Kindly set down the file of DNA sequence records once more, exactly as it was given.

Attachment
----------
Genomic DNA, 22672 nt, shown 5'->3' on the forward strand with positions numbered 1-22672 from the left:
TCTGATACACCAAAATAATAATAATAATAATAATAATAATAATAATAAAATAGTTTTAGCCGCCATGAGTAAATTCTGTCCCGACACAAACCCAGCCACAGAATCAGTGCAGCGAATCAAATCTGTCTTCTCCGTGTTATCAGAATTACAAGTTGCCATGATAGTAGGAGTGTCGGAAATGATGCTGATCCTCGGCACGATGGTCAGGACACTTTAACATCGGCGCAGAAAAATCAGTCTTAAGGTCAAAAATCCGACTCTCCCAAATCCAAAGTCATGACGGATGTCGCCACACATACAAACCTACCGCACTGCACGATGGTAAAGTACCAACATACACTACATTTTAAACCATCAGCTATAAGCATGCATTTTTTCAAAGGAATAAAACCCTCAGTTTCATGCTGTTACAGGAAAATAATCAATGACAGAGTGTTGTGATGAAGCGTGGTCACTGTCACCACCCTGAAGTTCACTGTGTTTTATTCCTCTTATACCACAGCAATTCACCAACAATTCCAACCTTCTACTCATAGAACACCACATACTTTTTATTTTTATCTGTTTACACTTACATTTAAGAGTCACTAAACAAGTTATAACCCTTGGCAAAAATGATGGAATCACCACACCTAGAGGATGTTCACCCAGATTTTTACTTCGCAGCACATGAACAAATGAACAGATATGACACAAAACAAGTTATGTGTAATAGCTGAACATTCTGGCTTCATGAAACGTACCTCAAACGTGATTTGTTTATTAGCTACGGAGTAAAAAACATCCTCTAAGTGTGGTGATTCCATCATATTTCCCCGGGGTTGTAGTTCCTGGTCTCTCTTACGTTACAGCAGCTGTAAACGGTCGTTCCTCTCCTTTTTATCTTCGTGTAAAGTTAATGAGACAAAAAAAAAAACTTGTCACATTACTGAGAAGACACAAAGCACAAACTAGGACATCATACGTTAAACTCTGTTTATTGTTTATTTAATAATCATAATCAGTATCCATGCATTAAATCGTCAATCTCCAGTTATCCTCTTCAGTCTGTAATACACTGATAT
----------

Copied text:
Genomic DNA, 22672 nt, shown 5'->3' on the forward strand with positions numbered 1-22672 from the left:
TCTGATACACCAAAATAATAATAATAATAATAATAATAATAATAATAAAATAGTTTTAGCCGCCATGAGTAAATTCTGTCCCGACACAAACCCAGCCACAGAATCAGTGCAGCGAATCAAATCTGTCTTCTCCGTGTTATCAGAATTACAAGTTGCCATGATAGTAGGAGTGTCGGAAATGATGCTGATCCTCGGCACGATGGTCAGGACACTTTAACATCGGCGCAGAAAAATCAGTCTTAAGGTCAAAAATCCGACTCTCCCAAATCCAAAGTCATGACGGATGTCGCCACACATACAAACCTACCGCACTGCACGATGGTAAAGTACCAACATACACTACATTTTAAACCATCAGCTATAAGCATGCATTTTTTCAAAGGAATAAAACCCTCAGTTTCATGCTGTTACAGGAAAATAATCAATGACAGAGTGTTGTGATGAAGCGTGGTCACTGTCACCACCCTGAAGTTCACTGTGTTTTATTCCTCTTATACCACAGCAATTCACCAACAATTCCAACCTTCTACTCATAGAACACCACATACTTTTTATTTTTATCTGTTTACACTTACATTTAAGAGTCACTAAACAAGTTATAACCCTTGGCAAAAATGATGGAATCACCACACCTAGAGGATGTTCACCCAGATTTTTACTTCGCAGCACATGAACAAATGAACAGATATGACACAAAACAAGTTATGTGTAATAGCTGAACATTCTGGCTTCATGAAACGTACCTCAAACGTGATTTGTTTATTAGCTACGGAGTAAAAAACATCCTCTAAGTGTGGTGATTCCATCATATTTCCCCGGGGTTGTAGTTCCTGGTCTCTCTTACGTTACAGCAGCTGTAAACGGTCGTTCCTCTCCTTTTTATCTTCGTGTAAAGTTAATGAGACAAAAAAAAAAACTTGTCACATTACTGAGAAGACACAAAGCACAAACTAGGACATCATACGTTAAACTCTGTTTATTGTTTATTTAATAATCATAATCAGTATCCATGCATTAAATCGTCAATCTCCAGTTATCCTCTTCAGTCTGTAATACACTGATAT